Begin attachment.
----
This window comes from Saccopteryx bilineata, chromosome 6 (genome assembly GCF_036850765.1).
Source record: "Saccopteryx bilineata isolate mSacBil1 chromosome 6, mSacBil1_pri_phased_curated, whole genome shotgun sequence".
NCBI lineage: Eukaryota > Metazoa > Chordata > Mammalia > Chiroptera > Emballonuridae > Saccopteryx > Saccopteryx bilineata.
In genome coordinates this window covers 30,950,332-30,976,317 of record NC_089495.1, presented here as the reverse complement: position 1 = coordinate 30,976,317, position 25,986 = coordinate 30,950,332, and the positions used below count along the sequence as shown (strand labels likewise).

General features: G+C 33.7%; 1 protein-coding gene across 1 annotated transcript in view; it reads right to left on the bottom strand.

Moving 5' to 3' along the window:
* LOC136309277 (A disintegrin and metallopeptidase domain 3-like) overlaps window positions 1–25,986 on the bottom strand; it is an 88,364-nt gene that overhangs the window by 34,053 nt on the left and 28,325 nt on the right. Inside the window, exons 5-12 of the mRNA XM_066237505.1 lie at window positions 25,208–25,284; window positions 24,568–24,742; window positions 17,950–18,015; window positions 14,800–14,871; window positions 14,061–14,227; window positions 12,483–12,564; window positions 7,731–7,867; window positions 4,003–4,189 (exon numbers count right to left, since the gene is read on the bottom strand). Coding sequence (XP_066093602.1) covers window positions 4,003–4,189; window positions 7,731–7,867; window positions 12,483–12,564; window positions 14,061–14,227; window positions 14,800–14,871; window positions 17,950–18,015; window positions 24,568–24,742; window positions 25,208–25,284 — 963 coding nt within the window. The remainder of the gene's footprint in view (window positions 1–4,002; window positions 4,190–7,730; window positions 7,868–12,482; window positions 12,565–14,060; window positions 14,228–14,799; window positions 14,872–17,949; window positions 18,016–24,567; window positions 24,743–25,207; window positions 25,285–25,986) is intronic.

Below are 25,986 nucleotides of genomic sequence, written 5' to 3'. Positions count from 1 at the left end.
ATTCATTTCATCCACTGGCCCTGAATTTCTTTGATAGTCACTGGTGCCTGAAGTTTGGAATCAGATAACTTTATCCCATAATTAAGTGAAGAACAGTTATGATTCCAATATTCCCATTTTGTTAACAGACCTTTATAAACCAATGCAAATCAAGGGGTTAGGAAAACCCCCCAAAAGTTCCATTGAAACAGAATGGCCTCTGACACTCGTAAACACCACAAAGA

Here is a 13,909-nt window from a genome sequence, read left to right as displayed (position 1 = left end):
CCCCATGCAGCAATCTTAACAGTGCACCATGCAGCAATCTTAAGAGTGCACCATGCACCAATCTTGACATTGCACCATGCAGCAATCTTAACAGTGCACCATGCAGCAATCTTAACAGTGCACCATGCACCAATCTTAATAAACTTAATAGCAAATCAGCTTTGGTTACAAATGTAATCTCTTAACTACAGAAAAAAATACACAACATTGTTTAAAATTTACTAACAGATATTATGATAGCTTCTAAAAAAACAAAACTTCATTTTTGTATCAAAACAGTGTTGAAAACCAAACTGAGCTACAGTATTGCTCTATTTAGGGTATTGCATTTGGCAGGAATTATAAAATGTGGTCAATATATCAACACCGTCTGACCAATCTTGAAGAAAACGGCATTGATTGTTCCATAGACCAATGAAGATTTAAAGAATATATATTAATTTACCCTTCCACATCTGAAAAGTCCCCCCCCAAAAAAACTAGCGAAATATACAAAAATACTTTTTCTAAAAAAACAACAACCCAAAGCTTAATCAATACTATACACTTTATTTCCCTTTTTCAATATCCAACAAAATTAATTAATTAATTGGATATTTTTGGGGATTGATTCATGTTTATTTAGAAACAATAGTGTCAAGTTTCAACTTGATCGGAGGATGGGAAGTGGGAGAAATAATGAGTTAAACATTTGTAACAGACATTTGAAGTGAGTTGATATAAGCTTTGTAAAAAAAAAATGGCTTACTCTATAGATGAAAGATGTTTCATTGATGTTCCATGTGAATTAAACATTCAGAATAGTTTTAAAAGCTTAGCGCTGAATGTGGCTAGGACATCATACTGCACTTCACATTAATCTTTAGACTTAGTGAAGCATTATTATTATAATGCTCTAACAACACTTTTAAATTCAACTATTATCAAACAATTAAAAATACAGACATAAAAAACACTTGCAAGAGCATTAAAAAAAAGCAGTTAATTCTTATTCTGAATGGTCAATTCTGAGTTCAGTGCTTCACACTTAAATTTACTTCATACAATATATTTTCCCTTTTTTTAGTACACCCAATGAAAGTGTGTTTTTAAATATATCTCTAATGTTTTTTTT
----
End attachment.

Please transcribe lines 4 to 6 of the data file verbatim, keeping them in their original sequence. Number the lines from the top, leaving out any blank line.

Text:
In genome coordinates this window covers 30,950,332-30,976,317 of record NC_089495.1, presented here as the reverse complement: position 1 = coordinate 30,976,317, position 25,986 = coordinate 30,950,332, and the positions used below count along the sequence as shown (strand labels likewise).

General features: G+C 33.7%; 1 protein-coding gene across 1 annotated transcript in view; it reads right to left on the bottom strand.

Moving 5' to 3' along the window: